Well, thank you very much for inviting me to speak with you. I enjoyed it.
All right. So we're speaking with Brett Rowland, he is a high school senior English teacher in warmen, and also runs the Pathways program at the school. And Brett has done some really unique and authentic family engagement projects. So specifically, Brad, I've heard about your student and family book clubs. Now, before we get into all of that, can you tell me more about your journey toward authentic family engagement up to that point?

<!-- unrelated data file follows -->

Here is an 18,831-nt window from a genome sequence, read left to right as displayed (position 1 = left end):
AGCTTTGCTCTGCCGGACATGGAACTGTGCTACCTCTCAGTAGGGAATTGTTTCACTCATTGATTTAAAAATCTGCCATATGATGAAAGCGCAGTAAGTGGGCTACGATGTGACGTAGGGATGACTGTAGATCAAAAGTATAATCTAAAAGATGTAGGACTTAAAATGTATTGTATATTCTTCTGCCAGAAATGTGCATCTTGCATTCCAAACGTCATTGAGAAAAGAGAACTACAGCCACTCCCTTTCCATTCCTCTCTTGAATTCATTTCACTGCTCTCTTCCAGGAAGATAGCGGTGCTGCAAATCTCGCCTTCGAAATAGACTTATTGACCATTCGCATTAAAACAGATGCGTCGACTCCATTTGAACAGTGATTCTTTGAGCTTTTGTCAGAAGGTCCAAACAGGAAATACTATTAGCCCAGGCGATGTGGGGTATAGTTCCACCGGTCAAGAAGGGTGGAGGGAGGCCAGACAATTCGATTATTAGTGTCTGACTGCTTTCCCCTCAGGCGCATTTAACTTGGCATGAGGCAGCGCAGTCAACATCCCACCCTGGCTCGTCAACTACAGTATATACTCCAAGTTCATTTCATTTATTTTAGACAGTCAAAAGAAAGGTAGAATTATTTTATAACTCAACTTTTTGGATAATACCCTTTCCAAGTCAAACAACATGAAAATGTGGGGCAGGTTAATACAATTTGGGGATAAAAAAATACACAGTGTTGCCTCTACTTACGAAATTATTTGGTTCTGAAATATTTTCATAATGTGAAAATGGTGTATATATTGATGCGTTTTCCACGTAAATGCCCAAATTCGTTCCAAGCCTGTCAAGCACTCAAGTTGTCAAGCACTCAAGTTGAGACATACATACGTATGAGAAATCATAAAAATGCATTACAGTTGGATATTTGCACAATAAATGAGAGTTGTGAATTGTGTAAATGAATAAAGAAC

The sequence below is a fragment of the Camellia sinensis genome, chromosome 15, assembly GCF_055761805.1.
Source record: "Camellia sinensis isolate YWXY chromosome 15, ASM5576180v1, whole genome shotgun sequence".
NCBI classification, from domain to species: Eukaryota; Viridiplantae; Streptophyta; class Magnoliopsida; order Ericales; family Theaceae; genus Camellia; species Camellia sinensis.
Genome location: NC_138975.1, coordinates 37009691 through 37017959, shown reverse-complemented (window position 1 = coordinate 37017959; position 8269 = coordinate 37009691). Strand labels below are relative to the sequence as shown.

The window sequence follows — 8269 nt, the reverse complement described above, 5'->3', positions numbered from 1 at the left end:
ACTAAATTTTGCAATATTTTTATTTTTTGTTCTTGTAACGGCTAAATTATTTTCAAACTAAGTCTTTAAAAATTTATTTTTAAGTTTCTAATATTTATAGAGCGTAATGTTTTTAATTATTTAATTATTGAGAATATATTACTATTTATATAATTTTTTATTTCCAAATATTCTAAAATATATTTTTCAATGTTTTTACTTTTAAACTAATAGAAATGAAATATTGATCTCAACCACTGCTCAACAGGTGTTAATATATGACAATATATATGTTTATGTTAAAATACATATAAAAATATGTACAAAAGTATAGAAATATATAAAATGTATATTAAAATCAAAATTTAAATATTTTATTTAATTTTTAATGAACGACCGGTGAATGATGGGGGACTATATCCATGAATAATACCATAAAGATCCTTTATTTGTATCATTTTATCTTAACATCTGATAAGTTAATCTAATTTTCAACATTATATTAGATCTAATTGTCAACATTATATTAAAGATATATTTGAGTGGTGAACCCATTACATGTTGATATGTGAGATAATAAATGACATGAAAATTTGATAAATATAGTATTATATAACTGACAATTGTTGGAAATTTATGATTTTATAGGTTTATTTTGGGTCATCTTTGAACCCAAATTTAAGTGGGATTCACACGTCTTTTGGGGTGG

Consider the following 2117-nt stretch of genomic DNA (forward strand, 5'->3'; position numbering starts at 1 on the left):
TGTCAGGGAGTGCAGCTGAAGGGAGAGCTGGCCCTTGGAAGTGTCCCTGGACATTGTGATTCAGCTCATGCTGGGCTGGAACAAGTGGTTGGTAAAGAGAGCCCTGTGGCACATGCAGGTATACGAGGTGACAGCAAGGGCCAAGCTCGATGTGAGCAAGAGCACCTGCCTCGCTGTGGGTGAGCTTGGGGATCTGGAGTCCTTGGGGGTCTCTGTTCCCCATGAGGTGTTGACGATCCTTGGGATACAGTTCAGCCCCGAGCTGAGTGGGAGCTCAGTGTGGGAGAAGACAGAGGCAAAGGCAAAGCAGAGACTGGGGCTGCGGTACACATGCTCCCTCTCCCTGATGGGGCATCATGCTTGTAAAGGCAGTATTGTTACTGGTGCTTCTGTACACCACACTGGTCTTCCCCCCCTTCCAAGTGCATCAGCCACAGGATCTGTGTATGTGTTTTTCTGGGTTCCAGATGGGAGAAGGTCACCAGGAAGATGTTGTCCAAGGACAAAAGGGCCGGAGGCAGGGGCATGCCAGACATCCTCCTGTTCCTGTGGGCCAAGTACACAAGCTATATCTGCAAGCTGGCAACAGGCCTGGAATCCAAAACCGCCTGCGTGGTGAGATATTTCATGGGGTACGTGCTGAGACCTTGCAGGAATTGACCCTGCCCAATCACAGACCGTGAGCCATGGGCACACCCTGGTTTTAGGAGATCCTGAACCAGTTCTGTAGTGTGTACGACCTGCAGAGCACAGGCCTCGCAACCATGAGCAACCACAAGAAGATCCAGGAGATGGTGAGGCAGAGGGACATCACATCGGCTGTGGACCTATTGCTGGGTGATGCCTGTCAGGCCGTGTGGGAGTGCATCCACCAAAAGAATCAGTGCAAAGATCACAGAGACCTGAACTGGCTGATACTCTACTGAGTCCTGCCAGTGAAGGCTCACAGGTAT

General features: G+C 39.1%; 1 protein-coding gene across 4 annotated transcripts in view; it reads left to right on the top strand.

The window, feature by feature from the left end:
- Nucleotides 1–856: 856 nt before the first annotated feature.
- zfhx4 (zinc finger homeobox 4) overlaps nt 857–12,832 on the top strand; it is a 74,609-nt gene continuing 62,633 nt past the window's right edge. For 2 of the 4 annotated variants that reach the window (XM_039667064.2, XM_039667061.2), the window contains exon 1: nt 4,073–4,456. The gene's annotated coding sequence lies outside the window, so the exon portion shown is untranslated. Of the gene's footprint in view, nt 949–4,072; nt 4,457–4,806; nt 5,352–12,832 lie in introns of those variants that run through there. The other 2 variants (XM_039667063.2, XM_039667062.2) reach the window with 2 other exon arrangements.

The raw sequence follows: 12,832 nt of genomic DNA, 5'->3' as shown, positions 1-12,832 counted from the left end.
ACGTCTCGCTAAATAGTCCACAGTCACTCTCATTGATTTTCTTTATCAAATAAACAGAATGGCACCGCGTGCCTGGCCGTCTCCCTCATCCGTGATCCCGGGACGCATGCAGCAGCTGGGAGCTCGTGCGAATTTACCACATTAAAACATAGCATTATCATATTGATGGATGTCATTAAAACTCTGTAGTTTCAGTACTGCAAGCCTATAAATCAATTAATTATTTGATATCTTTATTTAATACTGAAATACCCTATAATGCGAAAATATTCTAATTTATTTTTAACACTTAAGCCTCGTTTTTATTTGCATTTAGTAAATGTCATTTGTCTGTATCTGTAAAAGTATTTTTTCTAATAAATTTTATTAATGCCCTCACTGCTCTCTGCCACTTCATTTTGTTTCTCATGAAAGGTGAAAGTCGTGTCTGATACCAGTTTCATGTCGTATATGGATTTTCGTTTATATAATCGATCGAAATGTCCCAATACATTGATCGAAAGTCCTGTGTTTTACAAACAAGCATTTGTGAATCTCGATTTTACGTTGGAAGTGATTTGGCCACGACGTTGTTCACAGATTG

Yeah, I mean, what the project really started by taking Debbie pushers class in the summer on an engagement and, and I remember, we would have a few talks because we would hear all these, these great things that people were doing. But a lot of it felt really geared at the elementary level. And so sitting in that class, I think everybody there was primarily, you know, like, early years teachers, so loved a lot of these ideas that I was hearing and thinking about, but then I was also going, like, what would this look like, in a high school classroom, I, you know, the home visit sound great. And, and you know, at the time to my kids were kindergarten grade one, like my own kids. And so like, I was really looking forward to doing that with their teachers. But I also was having trouble picturing myself showing up at, you know, my one grade 12 Kids classroom, especially because we're a big high school, right? So I'll see a kid for a semester, and then probably don't see them again. So it's sort of wondering, like, you know, how could we do this in a way that didn't really feel forced, and it could fit around, around schedules, you know, at the time, too, with, with having two kids on my own litter, getting busy with school and hockey and doing all sorts of things. You know, I know how busy that calendar gets. And I know that it probably only continues to get busier, the older that that students that students get. So I was thinking, you know, I want to be, I want to be mindful of what's going on in in parents lives and parents schedule. So yeah, as I, as I was thinking for, for the assignment, or for the project, hey, like, what's something that I could do that, you know, could think about how busy families and parents were, but also be something that like, you know, maybe, maybe a 1718 year old, wouldn't mind doing this project with their parents? And yeah, then I came up with the parents Student Book Club. I think that's kind of like the first half of you know, you're here, it was an assignment for a university course. But then when I, you know, when I went to go start teaching again in the fall, you know, there's a lot of great moments at pushers class. And I thought, you know, let's, let's try one of these out. So I remember Yeah, I remember sending the email out and sort of saying, like, here's what I want to try. Who's, you know, who's with me? And, yeah, that's kind of the origins of it, I guess.